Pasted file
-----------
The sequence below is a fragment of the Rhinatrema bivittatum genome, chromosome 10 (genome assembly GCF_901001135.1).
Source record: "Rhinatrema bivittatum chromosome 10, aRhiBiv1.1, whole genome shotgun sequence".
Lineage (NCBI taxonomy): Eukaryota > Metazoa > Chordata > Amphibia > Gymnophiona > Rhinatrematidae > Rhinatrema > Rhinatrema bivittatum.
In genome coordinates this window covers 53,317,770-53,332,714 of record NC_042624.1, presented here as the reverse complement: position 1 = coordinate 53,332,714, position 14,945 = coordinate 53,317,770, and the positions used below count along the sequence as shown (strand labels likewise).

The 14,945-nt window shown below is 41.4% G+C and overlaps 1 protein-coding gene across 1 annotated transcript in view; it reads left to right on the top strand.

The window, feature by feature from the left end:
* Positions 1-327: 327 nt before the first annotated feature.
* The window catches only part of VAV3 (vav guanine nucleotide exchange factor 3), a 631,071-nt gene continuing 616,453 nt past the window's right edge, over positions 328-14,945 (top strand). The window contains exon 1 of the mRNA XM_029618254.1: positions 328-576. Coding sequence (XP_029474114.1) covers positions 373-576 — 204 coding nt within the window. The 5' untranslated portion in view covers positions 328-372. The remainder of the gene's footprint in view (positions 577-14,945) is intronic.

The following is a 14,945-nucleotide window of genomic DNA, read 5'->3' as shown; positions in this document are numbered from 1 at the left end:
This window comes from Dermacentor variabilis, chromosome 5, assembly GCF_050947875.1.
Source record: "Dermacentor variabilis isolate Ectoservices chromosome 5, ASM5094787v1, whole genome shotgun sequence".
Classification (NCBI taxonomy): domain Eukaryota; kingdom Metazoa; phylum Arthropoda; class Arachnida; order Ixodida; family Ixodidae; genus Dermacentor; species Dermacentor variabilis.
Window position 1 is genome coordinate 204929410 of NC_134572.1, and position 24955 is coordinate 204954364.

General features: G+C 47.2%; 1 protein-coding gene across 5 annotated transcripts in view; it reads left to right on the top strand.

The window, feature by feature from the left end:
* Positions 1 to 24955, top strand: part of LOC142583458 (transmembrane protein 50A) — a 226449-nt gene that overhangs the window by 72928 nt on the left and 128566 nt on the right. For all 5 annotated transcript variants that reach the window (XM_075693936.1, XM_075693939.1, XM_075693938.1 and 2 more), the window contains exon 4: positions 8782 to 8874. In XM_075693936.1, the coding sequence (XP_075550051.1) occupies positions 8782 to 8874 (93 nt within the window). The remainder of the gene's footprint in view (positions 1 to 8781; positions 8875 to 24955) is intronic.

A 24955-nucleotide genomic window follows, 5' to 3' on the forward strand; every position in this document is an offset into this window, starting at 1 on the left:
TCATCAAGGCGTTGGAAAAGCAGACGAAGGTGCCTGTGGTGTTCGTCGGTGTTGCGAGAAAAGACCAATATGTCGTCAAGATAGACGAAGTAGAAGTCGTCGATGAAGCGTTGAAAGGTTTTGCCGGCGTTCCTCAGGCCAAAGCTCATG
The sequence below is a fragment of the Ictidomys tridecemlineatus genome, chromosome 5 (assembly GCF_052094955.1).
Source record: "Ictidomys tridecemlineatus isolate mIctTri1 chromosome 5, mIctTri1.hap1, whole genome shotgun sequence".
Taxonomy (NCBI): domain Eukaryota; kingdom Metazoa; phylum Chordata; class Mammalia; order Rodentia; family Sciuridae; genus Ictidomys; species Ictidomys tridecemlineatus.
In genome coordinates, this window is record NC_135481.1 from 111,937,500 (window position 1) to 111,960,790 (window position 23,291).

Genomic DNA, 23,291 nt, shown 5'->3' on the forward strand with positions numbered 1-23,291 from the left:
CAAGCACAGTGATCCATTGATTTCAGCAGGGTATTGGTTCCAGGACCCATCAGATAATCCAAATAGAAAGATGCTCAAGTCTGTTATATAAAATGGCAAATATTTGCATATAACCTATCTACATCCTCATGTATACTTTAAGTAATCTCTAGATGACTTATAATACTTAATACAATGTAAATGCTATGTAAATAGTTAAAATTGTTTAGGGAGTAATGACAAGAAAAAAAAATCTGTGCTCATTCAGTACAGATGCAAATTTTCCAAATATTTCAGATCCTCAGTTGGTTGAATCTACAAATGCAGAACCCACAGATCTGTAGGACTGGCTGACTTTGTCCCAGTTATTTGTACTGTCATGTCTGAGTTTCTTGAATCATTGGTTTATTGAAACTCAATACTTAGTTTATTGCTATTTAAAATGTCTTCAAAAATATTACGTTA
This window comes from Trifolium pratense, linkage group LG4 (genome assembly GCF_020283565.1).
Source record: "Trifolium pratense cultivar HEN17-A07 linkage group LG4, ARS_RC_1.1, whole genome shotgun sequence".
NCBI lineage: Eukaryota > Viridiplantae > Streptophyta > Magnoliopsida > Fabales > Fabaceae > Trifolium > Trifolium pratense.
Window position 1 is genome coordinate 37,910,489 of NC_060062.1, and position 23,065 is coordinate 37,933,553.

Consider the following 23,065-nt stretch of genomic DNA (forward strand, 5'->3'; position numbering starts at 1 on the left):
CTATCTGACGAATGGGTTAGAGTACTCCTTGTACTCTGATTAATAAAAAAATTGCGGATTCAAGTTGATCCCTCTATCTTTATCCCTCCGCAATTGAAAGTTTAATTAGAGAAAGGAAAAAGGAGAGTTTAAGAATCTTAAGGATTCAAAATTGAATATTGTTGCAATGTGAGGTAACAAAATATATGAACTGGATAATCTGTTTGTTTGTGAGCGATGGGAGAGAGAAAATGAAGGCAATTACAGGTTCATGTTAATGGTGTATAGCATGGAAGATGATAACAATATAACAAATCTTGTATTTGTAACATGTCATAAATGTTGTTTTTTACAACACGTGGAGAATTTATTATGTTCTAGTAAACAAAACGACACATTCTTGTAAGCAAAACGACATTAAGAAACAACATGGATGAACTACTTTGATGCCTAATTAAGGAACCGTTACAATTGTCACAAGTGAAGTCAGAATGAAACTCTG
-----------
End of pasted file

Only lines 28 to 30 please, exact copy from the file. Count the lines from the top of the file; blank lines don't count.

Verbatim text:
Window position 1 is genome coordinate 37,910,489 of NC_060062.1, and position 23,065 is coordinate 37,933,553.

Consider the following 23,065-nt stretch of genomic DNA (forward strand, 5'->3'; position numbering starts at 1 on the left):
CTATCTGACGAATGGGTTAGAGTACTCCTTGTACTCTGATTAATAAAAAAATTGCGGATTCAAGTTGATCCCTCTATCTTTATCCCTCCGCAATTGAAAGTTTAATTAGAGAAAGGAAAAAGGAGAGTTTAAGAATCTTAAGGATTCAAAATTGAATATTGTTGCAATGTGAGGTAACAAAATATATGAACTGGATAATCTGTTTGTTTGTGAGCGATGGGAGAGAGAAAATGAAGGCAATTACAGGTTCATGTTAATGGTGTATAGCATGGAAGATGATAACAATATAACAAATCTTGTATTTGTAACATGTCATAAATGTTGTTTTTTACAACACGTGGAGAATTTATTATGTTCTAGTAAACAAAACGACACATTCTTGTAAGCAAAACGACATTAAGAAACAACATGGATGAACTACTTTGATGCCTAATTAAGGAACCGTTACAATTGTCACAAGTGAAGTCAGAATGAAACTCTG